1 November 2013 Bahia Honda Town, Panama
We had a leisurely start to the day. An eighteen year old lad called Phillipe came over to say hello and spoke very good English. He's been teaching himself using a dictionary and the odd English books that he manages to acquire because none of the teachers at the local school teach English, so he had to learn on his own.
We went ashore and Phillipe showed us around. He first took us to the village's Internet antenna which is outside someone’s house, so I sat in the slight drizzle with my laptop on my knees, surrounded by chickens and the odd dog, while I connected to our bank and paid off our credit cards.
Phillipe then took us up to the school and introduced us to a couple of his previous teachers - he goes to college in Santiago now. The teachers told us that there's some kind of event at the school starting at eight o'clock on Sunday, which is Panama's Flag Day.
We then went down to look at the two small tiendas, which don't really have anything that we wanted apart from bread. They don't have any fresh vegetables in the village, but the two bars have cases of Balboa beer stacked up to the ceiling – we bought four cases which significantly added to the village’s economy.
The village is very small with a maze of concrete paths weaving between the houses dotted around the hilly island. The only suggestion of a street is along the water front where the two tiendas are located, but that's just hard packed dirt and narrow. However, the people are nice and friendly, with a few stopping to say hello to us.
We chilled out for the rest of the day and chatted to the odd villagers who came alongside in their pangas and dugout canoes to have a look at us. It amazes me how common dugout canoes are – we’ve seen them everywhere in Panama.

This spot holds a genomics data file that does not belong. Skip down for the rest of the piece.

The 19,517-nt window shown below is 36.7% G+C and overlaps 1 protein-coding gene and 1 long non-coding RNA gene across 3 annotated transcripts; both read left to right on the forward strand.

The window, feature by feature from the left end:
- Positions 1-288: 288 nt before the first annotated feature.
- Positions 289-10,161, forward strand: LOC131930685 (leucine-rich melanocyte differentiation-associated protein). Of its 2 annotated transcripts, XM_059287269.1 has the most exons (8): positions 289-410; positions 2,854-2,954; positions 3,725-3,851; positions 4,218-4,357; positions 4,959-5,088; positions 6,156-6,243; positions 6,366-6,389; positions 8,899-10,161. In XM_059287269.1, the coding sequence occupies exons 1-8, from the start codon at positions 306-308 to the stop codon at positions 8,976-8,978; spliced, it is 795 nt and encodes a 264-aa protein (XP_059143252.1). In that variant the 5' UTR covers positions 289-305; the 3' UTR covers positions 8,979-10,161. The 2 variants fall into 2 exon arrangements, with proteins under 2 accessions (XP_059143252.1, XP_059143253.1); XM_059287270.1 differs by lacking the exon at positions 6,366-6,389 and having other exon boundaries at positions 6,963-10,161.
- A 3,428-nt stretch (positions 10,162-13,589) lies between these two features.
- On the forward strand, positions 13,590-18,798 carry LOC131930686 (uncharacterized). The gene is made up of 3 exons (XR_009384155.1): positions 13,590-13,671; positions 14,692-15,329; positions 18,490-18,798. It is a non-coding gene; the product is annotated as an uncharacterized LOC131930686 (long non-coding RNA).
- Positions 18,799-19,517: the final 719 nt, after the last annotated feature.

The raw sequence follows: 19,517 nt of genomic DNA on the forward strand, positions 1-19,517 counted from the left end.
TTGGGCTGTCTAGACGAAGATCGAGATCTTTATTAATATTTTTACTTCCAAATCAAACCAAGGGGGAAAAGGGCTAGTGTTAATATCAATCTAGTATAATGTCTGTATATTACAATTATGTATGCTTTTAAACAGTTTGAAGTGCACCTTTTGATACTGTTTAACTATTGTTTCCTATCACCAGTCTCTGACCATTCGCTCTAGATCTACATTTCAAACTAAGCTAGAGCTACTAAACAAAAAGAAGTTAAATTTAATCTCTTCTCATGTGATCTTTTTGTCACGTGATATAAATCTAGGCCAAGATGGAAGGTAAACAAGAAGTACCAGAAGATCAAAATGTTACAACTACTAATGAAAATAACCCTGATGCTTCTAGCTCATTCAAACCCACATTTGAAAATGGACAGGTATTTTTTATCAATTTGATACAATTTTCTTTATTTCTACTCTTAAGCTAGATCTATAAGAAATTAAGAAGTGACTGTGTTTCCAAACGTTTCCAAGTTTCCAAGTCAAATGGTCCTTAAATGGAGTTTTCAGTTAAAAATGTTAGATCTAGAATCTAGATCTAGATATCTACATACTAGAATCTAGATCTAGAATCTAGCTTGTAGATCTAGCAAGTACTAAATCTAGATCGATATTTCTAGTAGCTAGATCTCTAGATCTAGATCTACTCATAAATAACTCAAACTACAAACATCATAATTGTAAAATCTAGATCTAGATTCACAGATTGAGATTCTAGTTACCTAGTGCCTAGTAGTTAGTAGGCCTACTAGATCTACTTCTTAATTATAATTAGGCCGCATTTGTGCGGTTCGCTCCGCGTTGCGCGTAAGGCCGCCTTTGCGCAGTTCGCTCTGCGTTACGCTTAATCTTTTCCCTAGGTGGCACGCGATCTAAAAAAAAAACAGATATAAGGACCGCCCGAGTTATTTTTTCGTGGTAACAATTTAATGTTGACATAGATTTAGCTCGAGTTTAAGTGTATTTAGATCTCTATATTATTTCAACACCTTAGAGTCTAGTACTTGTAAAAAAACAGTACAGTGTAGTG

2 November 2013 Bahia Honda Town, Panama
Today was the festival of the dead. We could hear drums beating sporadically, but there didn't seem to be much happening ashore. Later in the morning, Glenys noticed that quite a few Pangas had motored across to a small island to the north west of the town. We were wondering what they were doing and finally thought that perhaps the island was a burial ground and they'd all gone out to pay their respects. A little later in the day, when it was quieter, we went to have a look and confirmed that there's a small grave yard on the island.
After lunch, we jumped in the dinghy and went to explore a little. I spotted a waterfall on the mainland to the south of the village, so we went to have a look. We found the mouth of the stream and started to wade up the fast flowing water, but after we'd gone a hundred metres, the jungle became thicker, encroaching on the water and the terrain became steeper. Discretion kicked in and we turned back. There was just the two of us and no one knew where we were, so penetrating dense jungle in a pair of sandals without a machete would have been a little foolish.
Nothing seemed to be happening in the village, so we had a quiet night in.
3 November 2013 Bahia Honda Town, Panama
Today was National Flag Day, when Panamanians celebrate the country's independence from Colombia. Just before eight o'clock, we heard drums playing up at the school. Unfortunately, Glenys had a dodgy tummy, so I walked up to the school by myself to have a look at what was going on.
All of the school children were gathered in their playground and a little flag raising ceremony took place. There were then lots of speeches by officials and school children - extremely boring especially when I didn't understand a word. When everyone went into one of the classrooms for even more speeches, I sloped off and left them to it.
We chilled out for the rest of the day - I managed to get an Internet connection on board, so I did some administration, checked our bank accounts and published my blog. It's been very relaxing being here and the anchorage is wonderfully calm, but we've run out of things to do, so we're planning to head off tomorrow.
4 November 2013 Bahia Honda to Isla Brincanco, Panama
We pulled up the anchor and left before nine o'clock, motoring out into the windless bay and then down the narrow channel to the east of Isla Canalea de Tierra. There are some nasty looking rocks in the middle of the channel and I was thankful that we went through at low tide when we could see the damn reef. Our Navionics electronic charts are 0.2 nautical miles out of position and were useless in the narrow, 30 metre wide channel, but the Bauhaus charts are spot on.